It can be a trying time when you have a teething puppy. The pain teething causes for young pups typically compels them to chew on things they shouldn't. In this blog, our Kinston vets offer you tips on how you can relive your puppy's teething pain and cope with this difficult phase of your furry friend's life.
Why is my puppy chewing and biting everything?
The puppy teething process can feel like it's taking forever, especially if your young pup keeps chewing on everything they can fit in their mouth. However, it's important that you do your best to stay calm and keep in mind your new companion isn't trying to be troublesome, they are just trying to alleviate the discomfort and pain they are experiencing. It's just a coincidence that chewing on your favorite purse is the perfect object for making their mouth feel better.
When do puppies start to teethe?
This varies somewhat by breed, but puppies typically get their first set of teeth at about 5 - 6 weeks of age. At around 16 weeks old your pup will begin to lose their needle-sharp baby teeth and their adult teeth will begin to appear.
How long does teething last in puppies?
When your puppy is approximately 6 - 7 months old they should be past the teething stage. At this time, they should have all 42 of their adult teeth.
However, those 4 to 5 months of intense teething could be hard for many dog owners to cope with. As puppies in search of pain relief will often chew on almost anything they can fit their jaws around, and because of their small size that can often make expensive footwear, furniture legs, or even your feet or fingers their targets.
So what can you give your teething puppy to help with their discomfort and to keep your valuables safe? Here, our vets at Five Oaks Animal Hospital offer a few suggestions.
What can I do to help my teething puppy?
Keep a Few Puppy Friendly Teething Toys in the Freezer
Similar to teething babies, chewing cold or frozen items can help relieve your puppy's teething pain. While there are a variety of teething-specific toys available at most pet stores, almost every dog toy can be frozen to help give your canine companion some relief. Rubber bones, kongs, and puppy-specific soft toys are all excellent options.
Provide Your Pup With Extra Durable Chew Toys
Specific puppy teething bones by brands such as Nylabone are appropriately sized for small, medium, and large breeds and come in a variety of flavors that can tempt your puppy away from boring valuables, and over to a tasty chewy treat - encouraging both healthy chewing habits and relieving pain at the same time.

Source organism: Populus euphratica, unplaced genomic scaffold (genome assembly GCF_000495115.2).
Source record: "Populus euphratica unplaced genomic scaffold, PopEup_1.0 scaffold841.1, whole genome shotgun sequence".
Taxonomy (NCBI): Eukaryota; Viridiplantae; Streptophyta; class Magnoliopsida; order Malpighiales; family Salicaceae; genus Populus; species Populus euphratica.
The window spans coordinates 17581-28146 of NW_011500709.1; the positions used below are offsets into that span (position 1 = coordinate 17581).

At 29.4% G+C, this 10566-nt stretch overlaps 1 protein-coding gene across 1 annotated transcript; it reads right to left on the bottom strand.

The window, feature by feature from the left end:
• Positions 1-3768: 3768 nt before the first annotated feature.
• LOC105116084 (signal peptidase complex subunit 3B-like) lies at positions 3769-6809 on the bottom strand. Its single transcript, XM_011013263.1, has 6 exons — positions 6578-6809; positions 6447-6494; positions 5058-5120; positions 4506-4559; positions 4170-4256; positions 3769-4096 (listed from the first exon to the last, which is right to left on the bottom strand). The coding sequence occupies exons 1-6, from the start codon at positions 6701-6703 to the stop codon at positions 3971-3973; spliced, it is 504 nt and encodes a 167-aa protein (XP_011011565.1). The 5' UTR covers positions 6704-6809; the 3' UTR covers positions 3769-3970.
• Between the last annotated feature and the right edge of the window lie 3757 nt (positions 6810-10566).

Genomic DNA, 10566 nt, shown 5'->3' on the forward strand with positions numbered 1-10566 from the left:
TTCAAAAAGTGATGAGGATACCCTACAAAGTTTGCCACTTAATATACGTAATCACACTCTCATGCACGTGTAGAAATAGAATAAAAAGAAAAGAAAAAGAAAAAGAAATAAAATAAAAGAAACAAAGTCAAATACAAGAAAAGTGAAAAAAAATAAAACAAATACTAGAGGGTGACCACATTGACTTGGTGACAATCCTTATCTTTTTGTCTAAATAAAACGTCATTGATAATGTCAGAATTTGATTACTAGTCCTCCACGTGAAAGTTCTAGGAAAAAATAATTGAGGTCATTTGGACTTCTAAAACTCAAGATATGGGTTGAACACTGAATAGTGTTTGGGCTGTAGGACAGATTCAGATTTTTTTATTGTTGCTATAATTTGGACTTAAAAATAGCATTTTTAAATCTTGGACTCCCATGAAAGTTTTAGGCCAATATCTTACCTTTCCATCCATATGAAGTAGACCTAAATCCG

Give Them Edible Teething Sticks for Puppies
Many reputable dog food brands offer edible puppy teething treats and bones to help relieve your fur baby's mouth pain. Your vet may recommend one specifically for your little dog or you can pop by your local pet store and choose from a range of flavors and sizes. Be sure to choose the right size for your pup so they will gain the most benefit from the teething treat you choose.
Give Your Puppy Healthy Frozen Foods to Chew
Practically every puppy loves yummy treats such as frozen bagels, frozen carrots, or other healthy vegetables. If you want to give your teething pooch a frozen treat always consult your veterinarian first to make sure it's safe for your pup.
My puppy keeps biting me, how can I stop it?
By nature, biting and nipping is how puppies play. When one puppy bites another too hard the hurt pup will let out a high-pitched yelp.
If your young canine friend is nipping and biting at you it's important to put a stop to this behavior before it becomes out of control. One effective approach for stopping this behavior is to mimic the yelp of a hurt puppy when your little friend digs their teeth into you. A loud little 'OW' in a high-pitched voice should startle your puppy and cause them to back off. When your puppy stops and backs off be sure to offer a reward for their good behavior.
If this approach leads your puppy to nip at you more aggressively, quietly stop playing with your puppy and walk away or gently put your pup in their crate from some quiet time.
Note: The advice provided in this post is intended for informational purposes and does not constitute medical advice regarding pets. For an accurate diagnosis of your pet's condition, please make an appointment with your vet.